The smart grid system is the future, said Marks, and the city is in a good position to see if utilities can get people to make better use of water, electricity and gas. “The whole purpose of the smart grid, in relation to customers,” said Marks, “is to provide customers with choices.”

Marks said that if Alexander Graham Bell and Thomas Edison were to appear in today’s society, Edison would recognize electric lighting as quite similar to his invention. Bell, however, would not recognize a mobile phone as anything resembling early telephone systems. A cellular customer can add apps based on his or her lifestyle. With the smart grid, those kinds of choices can be applied to the electrical system.  Tallahassee has night and weekend rates for utilities, he said. Why not give college students a prepaid option, Marks said, or “install a device so somebody can swipe a credit card, punch in how much electricity they want, and the meter counts down. I give it to them at a discounted rate, and if they go over, it costs them a little more.”

Marks said that the city runs all three of the utilities, which is probably the only way to get them all networked.  It won’t happen, he said, in a city with independent utilities. But doing so can help to shave peak demand, which should help avoid building new plants to keep up with growth.

Real-World Vulnerabilities

Smart-grid advocates have pointed out that “dumb” systems are hackable, and that regardless of the system's IQ, security measures are necessary. Karisny said in an email that the costs of intrusion prevention systems "Isn't that much of an issue."

Cadmus Group's Mark Lesiw and Charles Bicknell — who last month presented smart-grid cyber-security issues to the Department of Energy in conjunction with the Public Technology Institute — discussed smart-grid security with Digital Communities in light of the Illinois hack.

This isn't the first hack of a utility, said Bicknell. Such attacks have been going on for some time. "Is the Illinois water pump going to change anything?" he asked. "And the answer is: not really. The smart grid has been designed from the start with these types of concerns. The designers and engineers realize that as you pull these systems together, you really have to be careful as to what kind of control you have and what kind of access to the control of those systems is available." Connected to the Internet, he said, a system will obviously be more vulnerable to attack than a separate system.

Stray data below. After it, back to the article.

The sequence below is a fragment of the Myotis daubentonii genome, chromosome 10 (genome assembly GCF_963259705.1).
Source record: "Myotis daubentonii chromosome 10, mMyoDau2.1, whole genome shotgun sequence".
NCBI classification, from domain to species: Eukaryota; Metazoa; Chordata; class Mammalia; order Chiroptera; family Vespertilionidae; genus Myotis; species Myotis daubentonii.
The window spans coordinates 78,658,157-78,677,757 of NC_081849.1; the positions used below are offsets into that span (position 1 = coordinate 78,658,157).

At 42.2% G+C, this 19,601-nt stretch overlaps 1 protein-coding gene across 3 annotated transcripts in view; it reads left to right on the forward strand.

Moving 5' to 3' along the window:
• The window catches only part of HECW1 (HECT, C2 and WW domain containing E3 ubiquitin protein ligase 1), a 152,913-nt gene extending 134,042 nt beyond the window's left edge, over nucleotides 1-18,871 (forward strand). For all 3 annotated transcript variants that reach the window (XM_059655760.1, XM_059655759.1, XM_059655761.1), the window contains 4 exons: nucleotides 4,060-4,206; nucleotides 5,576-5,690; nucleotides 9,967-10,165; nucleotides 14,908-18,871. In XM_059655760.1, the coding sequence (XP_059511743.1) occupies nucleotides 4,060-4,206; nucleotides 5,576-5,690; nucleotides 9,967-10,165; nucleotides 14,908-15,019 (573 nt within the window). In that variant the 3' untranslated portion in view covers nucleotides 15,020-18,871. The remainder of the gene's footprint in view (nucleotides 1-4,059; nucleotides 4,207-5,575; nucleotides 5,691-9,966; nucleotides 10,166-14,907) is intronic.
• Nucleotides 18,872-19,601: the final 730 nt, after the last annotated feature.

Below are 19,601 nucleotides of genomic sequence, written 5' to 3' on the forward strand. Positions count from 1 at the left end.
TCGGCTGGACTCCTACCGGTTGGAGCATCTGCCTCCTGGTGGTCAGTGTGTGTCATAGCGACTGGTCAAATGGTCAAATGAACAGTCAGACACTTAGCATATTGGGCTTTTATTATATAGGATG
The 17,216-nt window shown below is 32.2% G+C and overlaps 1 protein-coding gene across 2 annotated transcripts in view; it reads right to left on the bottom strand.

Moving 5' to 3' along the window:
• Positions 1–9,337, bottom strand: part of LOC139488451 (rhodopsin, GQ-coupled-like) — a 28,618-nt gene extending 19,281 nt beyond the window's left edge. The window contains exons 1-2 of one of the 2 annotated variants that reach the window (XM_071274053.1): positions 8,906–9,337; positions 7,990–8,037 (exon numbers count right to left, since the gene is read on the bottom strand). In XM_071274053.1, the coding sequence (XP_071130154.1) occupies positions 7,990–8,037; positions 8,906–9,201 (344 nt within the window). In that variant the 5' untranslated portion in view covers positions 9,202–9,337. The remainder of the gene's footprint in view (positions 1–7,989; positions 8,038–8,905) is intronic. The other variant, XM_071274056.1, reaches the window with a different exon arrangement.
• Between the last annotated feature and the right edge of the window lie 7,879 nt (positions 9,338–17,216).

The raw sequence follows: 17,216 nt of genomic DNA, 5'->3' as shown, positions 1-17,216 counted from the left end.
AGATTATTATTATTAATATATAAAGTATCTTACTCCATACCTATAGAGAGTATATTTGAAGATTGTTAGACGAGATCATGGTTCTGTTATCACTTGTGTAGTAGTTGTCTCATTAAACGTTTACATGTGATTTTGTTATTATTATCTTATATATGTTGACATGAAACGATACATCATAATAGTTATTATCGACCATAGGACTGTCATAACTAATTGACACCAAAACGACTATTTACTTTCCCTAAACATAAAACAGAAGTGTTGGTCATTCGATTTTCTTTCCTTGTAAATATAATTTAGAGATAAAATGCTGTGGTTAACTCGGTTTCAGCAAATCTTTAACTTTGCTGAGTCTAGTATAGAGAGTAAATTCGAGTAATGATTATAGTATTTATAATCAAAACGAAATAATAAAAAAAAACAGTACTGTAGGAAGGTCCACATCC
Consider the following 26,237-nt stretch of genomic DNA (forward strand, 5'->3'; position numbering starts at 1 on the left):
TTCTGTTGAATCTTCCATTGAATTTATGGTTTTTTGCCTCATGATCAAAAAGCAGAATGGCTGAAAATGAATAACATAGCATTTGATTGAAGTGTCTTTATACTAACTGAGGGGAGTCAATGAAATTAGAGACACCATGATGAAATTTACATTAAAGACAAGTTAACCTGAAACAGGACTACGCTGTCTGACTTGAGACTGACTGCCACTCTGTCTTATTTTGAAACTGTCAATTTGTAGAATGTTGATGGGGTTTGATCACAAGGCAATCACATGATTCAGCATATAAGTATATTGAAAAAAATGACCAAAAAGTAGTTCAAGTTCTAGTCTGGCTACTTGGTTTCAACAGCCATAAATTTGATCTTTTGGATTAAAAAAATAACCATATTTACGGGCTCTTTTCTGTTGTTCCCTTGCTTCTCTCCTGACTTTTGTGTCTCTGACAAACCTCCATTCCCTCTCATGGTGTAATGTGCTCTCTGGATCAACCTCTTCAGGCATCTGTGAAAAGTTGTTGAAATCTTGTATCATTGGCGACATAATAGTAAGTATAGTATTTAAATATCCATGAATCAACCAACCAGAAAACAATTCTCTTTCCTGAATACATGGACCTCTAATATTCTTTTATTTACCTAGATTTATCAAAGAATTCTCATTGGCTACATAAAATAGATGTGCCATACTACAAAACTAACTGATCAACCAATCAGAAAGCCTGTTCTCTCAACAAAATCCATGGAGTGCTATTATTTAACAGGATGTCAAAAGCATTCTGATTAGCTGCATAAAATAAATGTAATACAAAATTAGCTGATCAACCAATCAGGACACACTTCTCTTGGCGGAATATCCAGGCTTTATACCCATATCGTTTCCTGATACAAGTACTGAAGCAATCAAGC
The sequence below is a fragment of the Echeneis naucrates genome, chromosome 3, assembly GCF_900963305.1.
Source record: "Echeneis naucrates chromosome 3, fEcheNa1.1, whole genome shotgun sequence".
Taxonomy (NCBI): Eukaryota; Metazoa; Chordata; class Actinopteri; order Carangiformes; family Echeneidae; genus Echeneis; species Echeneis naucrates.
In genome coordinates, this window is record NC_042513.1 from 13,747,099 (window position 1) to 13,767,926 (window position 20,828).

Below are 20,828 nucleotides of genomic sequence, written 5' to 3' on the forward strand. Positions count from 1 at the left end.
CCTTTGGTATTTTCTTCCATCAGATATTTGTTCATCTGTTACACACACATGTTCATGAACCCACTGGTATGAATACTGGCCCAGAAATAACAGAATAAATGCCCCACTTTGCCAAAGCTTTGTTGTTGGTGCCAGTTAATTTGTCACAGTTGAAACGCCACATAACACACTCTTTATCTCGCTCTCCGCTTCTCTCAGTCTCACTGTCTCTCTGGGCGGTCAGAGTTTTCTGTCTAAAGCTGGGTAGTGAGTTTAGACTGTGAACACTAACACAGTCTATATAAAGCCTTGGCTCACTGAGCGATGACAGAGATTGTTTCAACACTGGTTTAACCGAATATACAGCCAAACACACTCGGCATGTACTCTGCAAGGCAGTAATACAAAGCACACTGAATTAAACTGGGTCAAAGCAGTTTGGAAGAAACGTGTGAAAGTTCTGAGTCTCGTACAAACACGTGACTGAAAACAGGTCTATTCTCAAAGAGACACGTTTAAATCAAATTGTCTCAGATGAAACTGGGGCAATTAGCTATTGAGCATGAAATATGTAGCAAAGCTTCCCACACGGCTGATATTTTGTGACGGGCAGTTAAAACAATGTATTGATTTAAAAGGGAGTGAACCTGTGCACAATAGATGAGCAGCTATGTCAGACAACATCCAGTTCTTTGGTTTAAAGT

Lesiw said a good parallel is online banking. There is a great deal of concern about the bad things that can happen (e.g., hacking of financial records), but online banking has evolved into a fairly safe way to conduct monetary transactions.

So do smart-grid rollouts have sufficient security? Bicknell said that recent events should be used to check for vulnerabilities. “Whenever there's an attack,” he said, “everyone ought to do a quick assessment to see if they are vulnerable for the same." It doesn't necessarily mean major shifts in development. Lesiw said it means that utilities and IT teams should compare notes to look for vulnerabilities to fix.

"Austin and Tallahassee and Boulder, (Colo.,)" said Lesiw, "are all doing things differently in terms of functionality and connectivity. There is no one smart grid."


Question: Does the hack of the Illinois water supply plant change your views about smart-grid rollout? If so, how? Send your comments to whanson@govtech.com.

Wayne Hanson

Wayne E. Hanson served as a writer and editor with e.Republic from 1989 to 2013, having worked for several business units including Government Technology magazine, the Center for Digital Government, Governing, and Digital Communities. Hanson was a juror from 1999 to 2004 with the Stockholm Challenge and Global Junior Challenge competitions in information technology and education.